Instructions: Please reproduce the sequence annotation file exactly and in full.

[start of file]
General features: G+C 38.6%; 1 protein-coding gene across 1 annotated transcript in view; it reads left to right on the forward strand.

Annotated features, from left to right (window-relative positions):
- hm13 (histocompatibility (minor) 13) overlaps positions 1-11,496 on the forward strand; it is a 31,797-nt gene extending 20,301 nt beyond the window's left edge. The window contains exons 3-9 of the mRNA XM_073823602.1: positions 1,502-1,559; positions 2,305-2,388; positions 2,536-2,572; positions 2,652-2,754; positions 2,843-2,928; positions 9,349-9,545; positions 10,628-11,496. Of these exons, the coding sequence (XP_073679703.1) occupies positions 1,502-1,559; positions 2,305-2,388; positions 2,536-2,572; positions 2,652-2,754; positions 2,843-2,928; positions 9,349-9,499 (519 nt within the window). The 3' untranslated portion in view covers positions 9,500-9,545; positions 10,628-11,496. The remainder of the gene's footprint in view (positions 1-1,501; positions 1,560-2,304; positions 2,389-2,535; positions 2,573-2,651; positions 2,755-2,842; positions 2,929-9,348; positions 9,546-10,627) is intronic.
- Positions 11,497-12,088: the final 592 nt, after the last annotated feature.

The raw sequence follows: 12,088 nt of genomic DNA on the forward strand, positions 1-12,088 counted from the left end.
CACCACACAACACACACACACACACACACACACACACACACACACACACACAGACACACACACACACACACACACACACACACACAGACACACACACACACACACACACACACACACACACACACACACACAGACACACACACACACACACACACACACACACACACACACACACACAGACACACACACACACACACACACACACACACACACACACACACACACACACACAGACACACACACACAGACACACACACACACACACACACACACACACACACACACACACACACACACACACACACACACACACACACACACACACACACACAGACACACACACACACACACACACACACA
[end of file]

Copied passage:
General features: G+C 38.6%; 1 protein-coding gene across 1 annotated transcript in view; it reads left to right on the forward strand.

Annotated features, from left to right (window-relative positions):
- hm13 (histocompatibility (minor) 13) overlaps positions 1-11,496 on the forward strand; it is a 31,797-nt gene extending 20,301 nt beyond the window's left edge. The window contains exons 3-9 of the mRNA XM_073823602.1: positions 1,502-1,559; positions 2,305-2,388; positions 2,536-2,572; positions 2,652-2,754; positions 2,843-2,928; positions 9,349-9,545; positions 10,628-11,496. Of these exons, the coding sequence (XP_073679703.1) occupies positions 1,502-1,559; positions 2,305-2,388; positions 2,536-2,572; positions 2,652-2,754; positions 2,843-2,928; positions 9,349-9,499 (519 nt within the window). The 3' untranslated portion in view covers positions 9,500-9,545; positions 10,628-11,496. The remainder of the gene's footprint in view (positions 1-1,501; positions 1,560-2,304; positions 2,389-2,535; positions 2,573-2,651; positions 2,755-2,842; positions 2,929-9,348; positions 9,546-10,627) is intronic.
- Positions 11,497-12,088: the final 592 nt, after the last annotated feature.

The raw sequence follows: 12,088 nt of genomic DNA on the forward strand, positions 1-12,088 counted from the left end.
CACCACACAACACACACACACACACACACACACACACACACACACACACACAGACACACACACACACACACACACACACACACACAGACACACACACACACACACACACACACACACACACACACACACACAGACACACACACACACACACACACACACACACACACACACACACACAGACACACACACACACACACACACACACACACACACACACACACACACACACACAGACACACACACACAGACACACACACACACACACACACACACACACACACACACACACACACACACACACACACACACACACACACACACACACACACACAGACACACACACACACACACACACACACA